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Christopher M. Naghibi

Surpassing self-imposed limits

Christopher M. Naghibi explains how the Yale Global Executive Leadership Program pushed him to challenge his self-imposed limits and evolve as a leader.

There are many titles we can use to describe Christopher M. Naghibi: Chief Operating Officer of First Foundation Bank, host of The Higher Standard podcast, published author, speaker, financial literacy advocate, lifelong learner. As an accomplished executive, he believes that leadership is a skill set that must be continuously honed. From 2018 to 2019, he participated in the Yale Global Executive Leadership Program (YGELP) to push the boundaries of his leadership capabilities.

Can you tell us about your career journey? What led you to create The Higher Standard podcast?

I am the Chief Operating Officer of First Foundation Bank (NASDAQ: FFWM). We started the company in October 2007 and have grown to north of $10 billion dollars in size. The journey has taught me a lot about wealth, but has also shown me that there is a clear lack of financial literacy in society today. It has little to do with class or familial status, rather it is a problem that is rooted in our educational system. We do not teach our children about how to build credit, how to buy a home or how to build wealth. A micro or macro economics course is woefully insufficient to prepare most young adults for the real world. The podcast was born out of the ideology that we can teach people financial literacy and about the economy while leveraging humor. Things can be both educational and entertaining. So we turned to a format that we knew would generally be adopted by a younger demographic… a podcast. In no way did we expect the show to grow at the pace that it did. I feel blessed and incredibly fortunate that we have this platform to give back. 

What motivated you to participate in YGELP?

YGELP allowed me a vision into the perspective of other thought leaders. Those in the classroom teaching it and those who were also there as students. Professor Jeff Sonnenfeld is a legend in his own right and I am incredibly grateful for the opportunity and experience that Yale and YGELP gave me. I went into the program with the hopes of meeting similarly situated executives to see how I compared. I left the program with a renewed zeal and desire to push my self-imposed limits even further.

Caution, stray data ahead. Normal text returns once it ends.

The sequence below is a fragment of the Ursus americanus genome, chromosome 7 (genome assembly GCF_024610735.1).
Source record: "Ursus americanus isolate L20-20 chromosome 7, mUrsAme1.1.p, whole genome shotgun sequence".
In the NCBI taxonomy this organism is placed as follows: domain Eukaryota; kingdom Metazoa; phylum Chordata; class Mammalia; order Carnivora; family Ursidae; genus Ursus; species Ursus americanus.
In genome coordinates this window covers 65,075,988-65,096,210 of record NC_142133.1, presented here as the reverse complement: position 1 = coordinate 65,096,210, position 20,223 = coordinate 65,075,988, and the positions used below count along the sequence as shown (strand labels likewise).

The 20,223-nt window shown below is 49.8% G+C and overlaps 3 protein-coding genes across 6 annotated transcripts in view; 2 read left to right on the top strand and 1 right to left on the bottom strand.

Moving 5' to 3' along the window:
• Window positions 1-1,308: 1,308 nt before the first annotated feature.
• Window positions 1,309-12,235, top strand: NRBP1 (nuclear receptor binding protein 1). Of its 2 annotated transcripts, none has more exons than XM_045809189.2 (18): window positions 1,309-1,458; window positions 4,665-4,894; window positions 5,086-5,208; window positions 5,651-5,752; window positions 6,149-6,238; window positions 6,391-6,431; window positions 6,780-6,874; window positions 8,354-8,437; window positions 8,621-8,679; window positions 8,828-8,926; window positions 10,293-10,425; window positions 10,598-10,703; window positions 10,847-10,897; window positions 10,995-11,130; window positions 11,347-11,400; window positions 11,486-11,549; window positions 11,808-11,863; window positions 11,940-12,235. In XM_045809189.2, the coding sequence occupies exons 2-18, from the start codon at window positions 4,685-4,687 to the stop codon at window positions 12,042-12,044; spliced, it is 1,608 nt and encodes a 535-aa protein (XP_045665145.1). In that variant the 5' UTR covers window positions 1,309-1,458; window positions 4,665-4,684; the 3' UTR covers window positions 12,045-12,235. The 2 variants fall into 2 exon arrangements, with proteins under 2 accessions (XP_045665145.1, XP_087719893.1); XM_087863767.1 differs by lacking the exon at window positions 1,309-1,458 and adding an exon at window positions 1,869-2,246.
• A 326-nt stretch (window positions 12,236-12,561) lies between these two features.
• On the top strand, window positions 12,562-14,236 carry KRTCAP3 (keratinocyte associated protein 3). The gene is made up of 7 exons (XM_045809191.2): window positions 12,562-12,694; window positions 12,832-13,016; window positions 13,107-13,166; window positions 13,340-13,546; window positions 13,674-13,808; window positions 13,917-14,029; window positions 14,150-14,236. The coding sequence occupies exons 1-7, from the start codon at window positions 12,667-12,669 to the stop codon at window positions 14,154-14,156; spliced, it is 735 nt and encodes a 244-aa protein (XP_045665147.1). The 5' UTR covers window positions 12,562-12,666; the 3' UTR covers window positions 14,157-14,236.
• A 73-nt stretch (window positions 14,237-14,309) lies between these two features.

YGELP allowed me to take a hard look at the self-imposed limits I had placed upon myself and challenge them. It helped me understand my own management strengths and weaknesses.

Can you tell us about any specific learnings from YGELP that you implemented in your work? What was the impact on your organization?

I came back to my own company with a focus on sharing the lessons I learned about leadership with my peers in the organization. The true value in the YGELP program is not just your own journey, but rather the ability to share and grow with your colleagues afterward. Everything we did in the classroom had real-world implications within our company. To this day I still speak to Roger Lipson and consider him a personal friend and mentor. It is his coaching that has helped define the trajectory of my career since YGELP. 

How did your participation in YGELP help you to evolve as a leader?

YGELP allowed me to take a hard look at the self-imposed limits I had placed upon myself and challenge them. It helped me understand my own management strengths and weaknesses. You focus on your strengths and look to bring up your weaknesses. As simple as that sounds, it is difficult to be this introspective without a cohort of similarly situated individuals around you. This is the value of YGELP that is beyond measure. 

What advice do you have for professionals who are aspiring to move to a higher level of leadership?

Leadership is a perishable skill. You need to practice it and grow. It is easy to get comfortable with our own management styles and rest on our own success, but that is not what real leaders do. They adapt and change, they evolve. YGELP gave me the time, focus, and content to rethink what kind of leader I wanted to be. I am not sure I will ever think of myself as a “leader,” but I do know that I won’t stop trying to do the right thing. If that is leadership, then so be it.

Learn more about the Yale Global Executive Leadership Program.